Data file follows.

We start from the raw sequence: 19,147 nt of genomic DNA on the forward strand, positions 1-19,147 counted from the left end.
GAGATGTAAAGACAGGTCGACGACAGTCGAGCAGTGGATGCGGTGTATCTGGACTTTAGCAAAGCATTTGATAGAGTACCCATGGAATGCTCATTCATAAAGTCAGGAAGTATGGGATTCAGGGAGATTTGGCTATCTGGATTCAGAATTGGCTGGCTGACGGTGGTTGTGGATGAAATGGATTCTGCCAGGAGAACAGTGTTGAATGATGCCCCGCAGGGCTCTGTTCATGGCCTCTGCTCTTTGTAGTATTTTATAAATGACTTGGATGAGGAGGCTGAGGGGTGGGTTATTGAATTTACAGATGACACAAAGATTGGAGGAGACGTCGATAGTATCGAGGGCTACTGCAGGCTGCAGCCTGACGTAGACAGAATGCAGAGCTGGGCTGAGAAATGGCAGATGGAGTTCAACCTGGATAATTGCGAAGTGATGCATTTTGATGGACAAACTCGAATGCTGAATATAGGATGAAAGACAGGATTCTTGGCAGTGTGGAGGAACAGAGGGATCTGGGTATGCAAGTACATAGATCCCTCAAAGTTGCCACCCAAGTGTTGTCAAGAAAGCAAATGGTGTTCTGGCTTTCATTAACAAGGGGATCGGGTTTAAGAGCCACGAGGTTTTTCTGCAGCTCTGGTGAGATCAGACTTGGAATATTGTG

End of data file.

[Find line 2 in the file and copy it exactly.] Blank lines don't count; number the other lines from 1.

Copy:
GAGATGTAAAGACAGGTCGACGACAGTCGAGCAGTGGATGCGGTGTATCTGGACTTTAGCAAAGCATTTGATAGAGTACCCATGGAATGCTCATTCATAAAGTCAGGAAGTATGGGATTCAGGGAGATTTGGCTATCTGGATTCAGAATTGGCTGGCTGACGGTGGTTGTGGATGAAATGGATTCTGCCAGGAGAACAGTGTTGAATGATGCCCCGCAGGGCTCTGTTCATGGCCTCTGCTCTTTGTAGTATTTTATAAATGACTTGGATGAGGAGGCTGAGGGGTGGGTTATTGAATTTACAGATGACACAAAGATTGGAGGAGACGTCGATAGTATCGAGGGCTACTGCAGGCTGCAGCCTGACGTAGACAGAATGCAGAGCTGGGCTGAGAAATGGCAGATGGAGTTCAACCTGGATAATTGCGAAGTGATGCATTTTGATGGACAAACTCGAATGCTGAATATAGGATGAAAGACAGGATTCTTGGCAGTGTGGAGGAACAGAGGGATCTGGGTATGCAAGTACATAGATCCCTCAAAGTTGCCACCCAAGTGTTGTCAAGAAAGCAAATGGTGTTCTGGCTTTCATTAACAAGGGGATCGGGTTTAAGAGCCACGAGGTTTTTCTGCAGCTCTGGTGAGATCAGACTTGGAATATTGTG